“They wanted it more than us. Obviously you can see that on the backboards,” Louisville junior Wayne Blackshear said. “That was the key thing for us and we didn’t come away with it.”

Although sophomore forward Alex Poythress only scored six points and grabbed four rebounds in 14 minutes of play, he was a key reason why Kentucky won on Friday. Poythress’ three-point play tied the game at 66 with 2:13 remaining and the sophomore was finally making winning plays after struggling the entire game.

After getting yelled at on the bench for much of the game, Poythress woke up and along with him, Kentucky.

“To see what he went through the whole game — he was struggling the whole game — in the final five minutes just the plays he made, the rebound and the and-one putback and the free throws, that just shows what kind of kid he is. Those plays are the reason we won the game,” Kentucky senior guard Jarrod Polson said.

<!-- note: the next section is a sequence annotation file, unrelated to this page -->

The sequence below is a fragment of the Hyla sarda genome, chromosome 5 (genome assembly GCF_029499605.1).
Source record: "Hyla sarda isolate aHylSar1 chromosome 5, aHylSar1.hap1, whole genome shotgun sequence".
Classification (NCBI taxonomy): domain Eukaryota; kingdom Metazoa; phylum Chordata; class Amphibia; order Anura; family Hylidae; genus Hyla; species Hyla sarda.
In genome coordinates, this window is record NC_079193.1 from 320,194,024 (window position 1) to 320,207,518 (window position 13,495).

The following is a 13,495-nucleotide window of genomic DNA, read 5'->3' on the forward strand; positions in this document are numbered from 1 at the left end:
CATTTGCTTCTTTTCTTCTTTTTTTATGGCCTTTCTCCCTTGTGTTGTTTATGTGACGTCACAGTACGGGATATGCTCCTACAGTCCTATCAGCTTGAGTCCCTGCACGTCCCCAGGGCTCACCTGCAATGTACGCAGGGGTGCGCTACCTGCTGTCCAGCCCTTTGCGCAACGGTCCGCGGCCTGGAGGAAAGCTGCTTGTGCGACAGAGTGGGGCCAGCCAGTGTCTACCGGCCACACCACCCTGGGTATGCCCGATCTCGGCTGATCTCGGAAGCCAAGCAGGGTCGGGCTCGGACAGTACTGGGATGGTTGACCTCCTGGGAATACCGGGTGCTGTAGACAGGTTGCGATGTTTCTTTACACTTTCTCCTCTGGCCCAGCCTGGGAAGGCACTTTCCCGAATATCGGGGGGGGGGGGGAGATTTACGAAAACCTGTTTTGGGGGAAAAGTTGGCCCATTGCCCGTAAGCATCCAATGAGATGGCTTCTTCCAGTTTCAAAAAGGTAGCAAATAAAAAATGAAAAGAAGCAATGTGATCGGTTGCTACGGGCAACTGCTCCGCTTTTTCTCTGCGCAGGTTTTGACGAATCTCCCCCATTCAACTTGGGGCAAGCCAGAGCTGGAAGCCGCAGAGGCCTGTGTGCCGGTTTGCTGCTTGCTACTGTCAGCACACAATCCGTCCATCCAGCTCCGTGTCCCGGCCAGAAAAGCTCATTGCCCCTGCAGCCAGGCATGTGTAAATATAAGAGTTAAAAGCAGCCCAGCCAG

“​I will say this because he’s not up here, Alex Poythress won the game for us,” Calipari said. “We were begging him the whole game to start playing, and he played at the right time. It was unbelievable how he finished. That’s who he needs to be for us as we finish the year out.”

With the Harrison twins and Julius Randle continuing their consistent start in the 2014 NCAA Tournament, Kentucky has used other players at different times to complement their three key freshmen.

Young stepped up and made big plays down the stretch against Wichita State last weekend and on Friday, Johnson, Hawkins and Poythress continued to make unsung contributions that helped lead Kentucky to a win.

The Wildcats appear ready to fight anyone in their path and right now they’re a dangerous team since they’re playing together.

Michigan will be the third consecutive Final Four opponent from last season that Kentucky will face in the 2014 NCAA Tournament as they attempt to make their own trip to the third weekend with a win on Sunday.

Can the Wildcats make it 3-for-3? With they way they’re fighting, it certainly seems possible.

“(I) told them before the game, you’ll get punched in the mouth and you’re going to taste blood. You’re going to fight or brace yourself for the next shot. They fought. They never stopped playing,” Calipari said.